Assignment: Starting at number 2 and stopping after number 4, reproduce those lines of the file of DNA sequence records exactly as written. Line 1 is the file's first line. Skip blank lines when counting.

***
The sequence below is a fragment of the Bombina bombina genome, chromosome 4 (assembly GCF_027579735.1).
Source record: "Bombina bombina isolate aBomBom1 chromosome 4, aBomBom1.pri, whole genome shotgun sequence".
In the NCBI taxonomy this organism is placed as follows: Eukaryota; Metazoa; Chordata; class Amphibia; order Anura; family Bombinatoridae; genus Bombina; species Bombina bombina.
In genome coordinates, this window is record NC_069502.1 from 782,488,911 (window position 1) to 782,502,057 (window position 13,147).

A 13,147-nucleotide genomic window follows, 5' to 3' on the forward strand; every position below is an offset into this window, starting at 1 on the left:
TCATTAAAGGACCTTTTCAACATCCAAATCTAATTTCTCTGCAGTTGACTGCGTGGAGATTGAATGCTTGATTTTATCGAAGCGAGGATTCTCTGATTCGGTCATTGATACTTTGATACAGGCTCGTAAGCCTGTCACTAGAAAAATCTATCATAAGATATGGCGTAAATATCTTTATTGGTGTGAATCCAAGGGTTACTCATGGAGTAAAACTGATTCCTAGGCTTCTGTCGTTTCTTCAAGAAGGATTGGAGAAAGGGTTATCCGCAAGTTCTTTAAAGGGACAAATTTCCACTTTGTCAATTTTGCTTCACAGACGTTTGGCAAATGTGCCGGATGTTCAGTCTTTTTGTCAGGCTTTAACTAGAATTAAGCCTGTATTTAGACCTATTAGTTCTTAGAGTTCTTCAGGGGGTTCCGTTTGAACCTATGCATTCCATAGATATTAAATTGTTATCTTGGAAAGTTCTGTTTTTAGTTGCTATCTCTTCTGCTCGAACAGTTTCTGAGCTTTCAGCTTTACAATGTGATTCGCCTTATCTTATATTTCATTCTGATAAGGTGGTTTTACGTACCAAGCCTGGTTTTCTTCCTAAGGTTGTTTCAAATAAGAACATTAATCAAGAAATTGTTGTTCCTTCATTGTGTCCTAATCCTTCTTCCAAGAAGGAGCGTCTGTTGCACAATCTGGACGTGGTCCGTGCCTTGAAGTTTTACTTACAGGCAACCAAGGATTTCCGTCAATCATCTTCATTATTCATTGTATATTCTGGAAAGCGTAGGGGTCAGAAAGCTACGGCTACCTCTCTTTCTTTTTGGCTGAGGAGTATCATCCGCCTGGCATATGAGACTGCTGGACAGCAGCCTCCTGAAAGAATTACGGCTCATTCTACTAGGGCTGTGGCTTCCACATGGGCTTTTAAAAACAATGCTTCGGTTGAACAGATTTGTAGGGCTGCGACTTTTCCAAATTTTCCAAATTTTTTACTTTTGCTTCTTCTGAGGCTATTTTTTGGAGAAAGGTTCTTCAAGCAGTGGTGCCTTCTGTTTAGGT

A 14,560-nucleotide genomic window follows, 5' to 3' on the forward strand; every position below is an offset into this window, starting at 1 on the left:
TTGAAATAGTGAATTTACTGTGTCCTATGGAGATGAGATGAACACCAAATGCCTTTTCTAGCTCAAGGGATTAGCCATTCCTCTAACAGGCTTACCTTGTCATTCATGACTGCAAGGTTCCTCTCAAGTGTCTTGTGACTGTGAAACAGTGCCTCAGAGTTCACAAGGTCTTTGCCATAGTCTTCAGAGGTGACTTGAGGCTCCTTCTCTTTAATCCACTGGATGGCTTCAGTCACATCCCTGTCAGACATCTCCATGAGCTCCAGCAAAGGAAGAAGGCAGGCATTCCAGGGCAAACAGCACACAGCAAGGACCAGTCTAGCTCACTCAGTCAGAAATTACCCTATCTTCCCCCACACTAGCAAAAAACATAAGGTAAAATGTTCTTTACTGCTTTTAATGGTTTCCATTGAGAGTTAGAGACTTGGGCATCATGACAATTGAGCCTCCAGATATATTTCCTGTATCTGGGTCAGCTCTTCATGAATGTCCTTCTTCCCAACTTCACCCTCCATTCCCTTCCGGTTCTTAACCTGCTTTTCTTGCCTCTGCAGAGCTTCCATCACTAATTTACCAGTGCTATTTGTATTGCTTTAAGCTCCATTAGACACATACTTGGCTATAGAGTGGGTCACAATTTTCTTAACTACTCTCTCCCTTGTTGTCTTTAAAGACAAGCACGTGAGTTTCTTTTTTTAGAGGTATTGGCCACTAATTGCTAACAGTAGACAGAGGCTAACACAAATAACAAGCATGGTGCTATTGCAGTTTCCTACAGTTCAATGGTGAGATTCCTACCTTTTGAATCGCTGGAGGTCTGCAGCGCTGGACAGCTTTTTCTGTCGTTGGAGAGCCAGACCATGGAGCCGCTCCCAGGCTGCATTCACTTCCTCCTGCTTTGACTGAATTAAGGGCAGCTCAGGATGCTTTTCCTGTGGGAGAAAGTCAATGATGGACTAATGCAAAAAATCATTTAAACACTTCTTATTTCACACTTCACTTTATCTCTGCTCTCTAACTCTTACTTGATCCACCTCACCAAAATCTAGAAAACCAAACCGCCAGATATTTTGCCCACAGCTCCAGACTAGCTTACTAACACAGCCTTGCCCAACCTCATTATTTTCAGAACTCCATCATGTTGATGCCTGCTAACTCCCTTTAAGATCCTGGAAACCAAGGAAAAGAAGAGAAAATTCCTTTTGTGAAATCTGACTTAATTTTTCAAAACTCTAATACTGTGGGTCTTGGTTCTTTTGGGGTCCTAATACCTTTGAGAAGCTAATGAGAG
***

Source record: "Bombina bombina isolate aBomBom1 chromosome 4, aBomBom1.pri, whole genome shotgun sequence".
In the NCBI taxonomy this organism is placed as follows: Eukaryota; Metazoa; Chordata; class Amphibia; order Anura; family Bombinatoridae; genus Bombina; species Bombina bombina.
In genome coordinates, this window is record NC_069502.1 from 782,488,911 (window position 1) to 782,502,057 (window position 13,147).